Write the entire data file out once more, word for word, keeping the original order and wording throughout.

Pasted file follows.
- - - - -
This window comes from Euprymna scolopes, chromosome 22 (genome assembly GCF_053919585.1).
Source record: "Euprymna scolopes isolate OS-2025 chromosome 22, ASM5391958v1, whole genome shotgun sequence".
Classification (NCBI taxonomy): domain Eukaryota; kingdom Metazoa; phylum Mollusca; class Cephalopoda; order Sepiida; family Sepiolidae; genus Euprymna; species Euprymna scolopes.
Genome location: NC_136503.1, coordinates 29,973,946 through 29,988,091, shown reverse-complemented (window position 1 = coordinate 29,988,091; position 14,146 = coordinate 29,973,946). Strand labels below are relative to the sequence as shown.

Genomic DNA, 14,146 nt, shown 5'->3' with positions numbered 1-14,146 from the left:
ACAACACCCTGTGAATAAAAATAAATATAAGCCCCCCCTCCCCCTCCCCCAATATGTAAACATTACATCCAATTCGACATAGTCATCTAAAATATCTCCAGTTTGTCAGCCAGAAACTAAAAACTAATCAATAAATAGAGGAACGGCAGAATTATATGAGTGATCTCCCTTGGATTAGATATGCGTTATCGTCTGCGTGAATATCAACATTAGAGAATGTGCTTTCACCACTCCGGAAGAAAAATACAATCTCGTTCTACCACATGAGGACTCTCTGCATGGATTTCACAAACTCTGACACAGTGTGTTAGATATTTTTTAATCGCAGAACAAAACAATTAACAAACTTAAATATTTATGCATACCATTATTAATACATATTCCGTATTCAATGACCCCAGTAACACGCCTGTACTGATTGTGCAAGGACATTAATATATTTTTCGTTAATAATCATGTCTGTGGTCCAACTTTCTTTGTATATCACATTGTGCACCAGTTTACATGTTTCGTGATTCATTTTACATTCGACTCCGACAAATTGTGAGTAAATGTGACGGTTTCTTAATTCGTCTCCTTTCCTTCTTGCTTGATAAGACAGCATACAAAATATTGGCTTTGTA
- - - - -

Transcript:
This window comes from Euprymna scolopes, chromosome 22 (genome assembly GCF_053919585.1).
Source record: "Euprymna scolopes isolate OS-2025 chromosome 22, ASM5391958v1, whole genome shotgun sequence".
Classification (NCBI taxonomy): domain Eukaryota; kingdom Metazoa; phylum Mollusca; class Cephalopoda; order Sepiida; family Sepiolidae; genus Euprymna; species Euprymna scolopes.
Genome location: NC_136503.1, coordinates 29,973,946 through 29,988,091, shown reverse-complemented (window position 1 = coordinate 29,988,091; position 14,146 = coordinate 29,973,946). Strand labels below are relative to the sequence as shown.

Genomic DNA, 14,146 nt, shown 5'->3' with positions numbered 1-14,146 from the left:
ACAACACCCTGTGAATAAAAATAAATATAAGCCCCCCCTCCCCCTCCCCCAATATGTAAACATTACATCCAATTCGACATAGTCATCTAAAATATCTCCAGTTTGTCAGCCAGAAACTAAAAACTAATCAATAAATAGAGGAACGGCAGAATTATATGAGTGATCTCCCTTGGATTAGATATGCGTTATCGTCTGCGTGAATATCAACATTAGAGAATGTGCTTTCACCACTCCGGAAGAAAAATACAATCTCGTTCTACCACATGAGGACTCTCTGCATGGATTTCACAAACTCTGACACAGTGTGTTAGATATTTTTTAATCGCAGAACAAAACAATTAACAAACTTAAATATTTATGCATACCATTATTAATACATATTCCGTATTCAATGACCCCAGTAACACGCCTGTACTGATTGTGCAAGGACATTAATATATTTTTCGTTAATAATCATGTCTGTGGTCCAACTTTCTTTGTATATCACATTGTGCACCAGTTTACATGTTTCGTGATTCATTTTACATTCGACTCCGACAAATTGTGAGTAAATGTGACGGTTTCTTAATTCGTCTCCTTTCCTTCTTGCTTGATAAGACAGCATACAAAATATTGGCTTTGTA